Welcome to Mommy Mondays, my one day of the week to gush about my kids.
I got an email from a friend asking for advice on how to fly with her young toddler and I just groaned for her.
The first year of my daughter’s life we flew twenty-six times. We have flown at least every six to eight weeks of her three years. Since was my son was born, I’ve flown with the kids to Oklahoma at least four times (3 hour flights), to our lake house twice (5 hour flights), to Virginia twice (5 hour flights), to Colorado twice, and a few more.
This is at least 20 flights I’ve taken with both my kids who are three years and under. Most of those flights I was solo parenting. So I fair well call myself an expert at this task. Prepare yourself for my infinite wisdom:
It’s not awesome.
I mean, I have my systems: one bag only, pants with pockets, get a seat for the kid. I bring lots of snacks, several small activities, an iPad, and a good attitude. But flying with children is just something you have to endure. Dirty looks from other passengers? Been there. Rising panic as nothing will console a screaming baby? Done it. By far, the hardest age to fly with is the 12 - 24 month set. My son doesn’t want to sit still, nothing much holds his attention, and he’s quick with a yell. Every flight is a lesson in zen mothering.
So, as much as I want to give you the magic formula for the actual flight with your kids, I don’t have it. I cheer you on. I know you can do this! But I bite my lip from takeoff to landing.
Now, I do have thoughts on what will make your actual stay better. ‘Cause the flight may seem like an eternity, but our family continues to book travel because we enjoy the trip.
A few things I do to keep my sanity:
Pack the same way each time.
I have an Ogio backpack that’s a hundred years old and has a million pockets. (Similar to this.) It has seen tens of thousands of flight miles. It is not sexy. It’s not cute, even. But it’s part of my system. I pack it the exact same way every time. Wallet in a certain compartment, planner in a certain compartment, a bottle fits snugly in a side pocket, there’s a hidden area where I stash diapers. It saves me time and stress to pack it up quickly, and to know exactly where stuff is when I need it. Cut down the frazzle every chance you can.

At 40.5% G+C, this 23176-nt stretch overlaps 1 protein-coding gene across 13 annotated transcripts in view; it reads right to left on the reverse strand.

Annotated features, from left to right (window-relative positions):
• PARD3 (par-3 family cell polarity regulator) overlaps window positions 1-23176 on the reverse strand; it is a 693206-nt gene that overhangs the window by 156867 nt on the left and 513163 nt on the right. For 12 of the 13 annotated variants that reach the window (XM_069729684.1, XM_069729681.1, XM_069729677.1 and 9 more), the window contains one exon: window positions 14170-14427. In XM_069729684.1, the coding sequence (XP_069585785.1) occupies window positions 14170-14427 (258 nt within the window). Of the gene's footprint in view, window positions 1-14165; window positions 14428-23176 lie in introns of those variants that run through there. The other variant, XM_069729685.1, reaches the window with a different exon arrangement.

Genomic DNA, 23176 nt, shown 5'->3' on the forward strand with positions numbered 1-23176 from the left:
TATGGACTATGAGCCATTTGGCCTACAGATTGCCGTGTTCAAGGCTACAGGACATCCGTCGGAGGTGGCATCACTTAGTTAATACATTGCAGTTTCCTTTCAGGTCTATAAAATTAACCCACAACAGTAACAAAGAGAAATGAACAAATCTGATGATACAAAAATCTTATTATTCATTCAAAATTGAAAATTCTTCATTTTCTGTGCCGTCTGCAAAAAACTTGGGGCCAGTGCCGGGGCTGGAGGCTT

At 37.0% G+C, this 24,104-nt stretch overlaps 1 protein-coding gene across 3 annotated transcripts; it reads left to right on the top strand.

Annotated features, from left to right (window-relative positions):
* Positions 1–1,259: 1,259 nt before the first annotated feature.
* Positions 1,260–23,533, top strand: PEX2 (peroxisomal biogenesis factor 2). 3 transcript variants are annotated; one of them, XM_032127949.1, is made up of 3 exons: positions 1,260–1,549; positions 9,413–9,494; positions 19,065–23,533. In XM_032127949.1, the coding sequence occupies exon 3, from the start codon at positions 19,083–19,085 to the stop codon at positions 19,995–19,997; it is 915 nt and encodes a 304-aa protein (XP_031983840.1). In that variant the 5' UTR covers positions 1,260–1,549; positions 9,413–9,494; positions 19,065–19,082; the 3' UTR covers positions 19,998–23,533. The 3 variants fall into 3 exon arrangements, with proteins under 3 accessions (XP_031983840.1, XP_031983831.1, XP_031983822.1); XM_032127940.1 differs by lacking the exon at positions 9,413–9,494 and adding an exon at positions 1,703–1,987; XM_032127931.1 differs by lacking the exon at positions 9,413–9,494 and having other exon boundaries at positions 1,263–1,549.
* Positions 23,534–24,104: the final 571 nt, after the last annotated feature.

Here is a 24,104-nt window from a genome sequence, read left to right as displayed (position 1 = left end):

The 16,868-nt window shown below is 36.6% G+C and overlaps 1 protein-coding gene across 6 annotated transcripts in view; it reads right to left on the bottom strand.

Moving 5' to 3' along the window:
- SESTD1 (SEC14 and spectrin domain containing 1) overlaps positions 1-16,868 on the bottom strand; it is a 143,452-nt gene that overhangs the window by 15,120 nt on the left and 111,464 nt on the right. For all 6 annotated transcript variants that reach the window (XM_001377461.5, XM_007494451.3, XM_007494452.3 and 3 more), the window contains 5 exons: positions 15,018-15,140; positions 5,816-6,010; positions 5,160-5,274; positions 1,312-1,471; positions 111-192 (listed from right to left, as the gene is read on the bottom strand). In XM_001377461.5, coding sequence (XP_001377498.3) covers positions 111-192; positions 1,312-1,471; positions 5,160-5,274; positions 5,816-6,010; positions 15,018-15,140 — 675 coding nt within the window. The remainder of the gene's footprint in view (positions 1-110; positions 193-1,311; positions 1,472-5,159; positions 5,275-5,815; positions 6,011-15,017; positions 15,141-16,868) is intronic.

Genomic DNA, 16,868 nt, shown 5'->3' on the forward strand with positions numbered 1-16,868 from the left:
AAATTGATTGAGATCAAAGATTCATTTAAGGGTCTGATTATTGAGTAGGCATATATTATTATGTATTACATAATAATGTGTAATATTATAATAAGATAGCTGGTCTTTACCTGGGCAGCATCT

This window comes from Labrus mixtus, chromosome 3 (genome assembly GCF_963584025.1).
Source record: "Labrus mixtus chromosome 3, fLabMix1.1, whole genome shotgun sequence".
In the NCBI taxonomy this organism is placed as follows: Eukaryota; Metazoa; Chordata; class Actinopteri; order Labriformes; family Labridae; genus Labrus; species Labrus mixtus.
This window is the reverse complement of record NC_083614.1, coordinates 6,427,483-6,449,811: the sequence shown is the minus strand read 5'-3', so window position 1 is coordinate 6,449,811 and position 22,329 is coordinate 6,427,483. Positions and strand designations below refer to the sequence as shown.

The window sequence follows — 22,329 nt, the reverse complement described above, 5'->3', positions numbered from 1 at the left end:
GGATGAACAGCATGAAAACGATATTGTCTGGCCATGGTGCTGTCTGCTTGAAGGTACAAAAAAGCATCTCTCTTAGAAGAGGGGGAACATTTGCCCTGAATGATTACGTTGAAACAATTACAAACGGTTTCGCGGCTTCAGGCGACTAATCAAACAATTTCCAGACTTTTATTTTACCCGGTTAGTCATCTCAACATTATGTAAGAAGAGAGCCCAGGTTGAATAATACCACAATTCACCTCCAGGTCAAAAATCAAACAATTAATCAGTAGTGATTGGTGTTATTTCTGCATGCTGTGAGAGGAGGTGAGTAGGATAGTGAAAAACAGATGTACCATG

Bring things that are comforting.
When I first flew with a baby, the pediatrician told me to make sure and bring a familiar blanket from home. The smell is soothing. It is helpful at bedtime in a strange place. My daughter has a blankie and it goes with us on every flight. My son has a couple of blankets that he likes to rub on his face, and those go in the bag.
So even if your kid doesn’t have a specific lovie, subconsciously it will bring them comfort to have things (besides toys) from home.
Don’t stress over the time zone change.
One of the most common concerns with flight travel is how to deal with the time change dilemma. We are big sleep schedulers around here. I am not very flexible on bedtime or our nap routine. But when you travel, you gotta roll with it. Trying to stay strict about whatever rules you’ve put in place (whether you decide to adhere to the home time zone, or the traveling time zone), will set yourself up for disaster. When I’m more relaxed about it, the kids adjust on their own after a few days. If the trip is really short, we usually stick to our home time zone because that’s what they do naturally.
If I’m at a loss, or they’re not giving me any signs, I usually split the difference between time zones. Meaning when I travel to Oklahoma, which is a two-hour difference from California, I meet in the middle. Their normal 8pm bedtime becomes 9pm (which is still 7pm in LA). Clear as mud?
Make your return as easy as possible.
Much like I book a seat for my child so I don’t arrive at my destination exhausted and frazzled, I do everything in my power to make the return home less overwhelming. Left to my own devices, I will leave a packed suitcase sitting in the floor in the front hall for days. Which means I end up feeling annoyed and drowning later in the week. So I try and make it easier on myself. This means:
- I turn dirty clothes inside out, so I know exactly what needs to be washed and what needs to be put away when unpacking.
- I force myself to unpack within hours of getting home, if at all possible.
- I give the whole family a 48-hour grace period to be overtired and cranky as we readjust. We usually eat a lot of pizza delivery the first day or so back. It’s when I’ve tried to hit the ground running that we all have a mini-meltdown. Your body and mind have to re-adjust after a trip. Let yourself.
That’s a personal lesson in parenting altogether, I guess.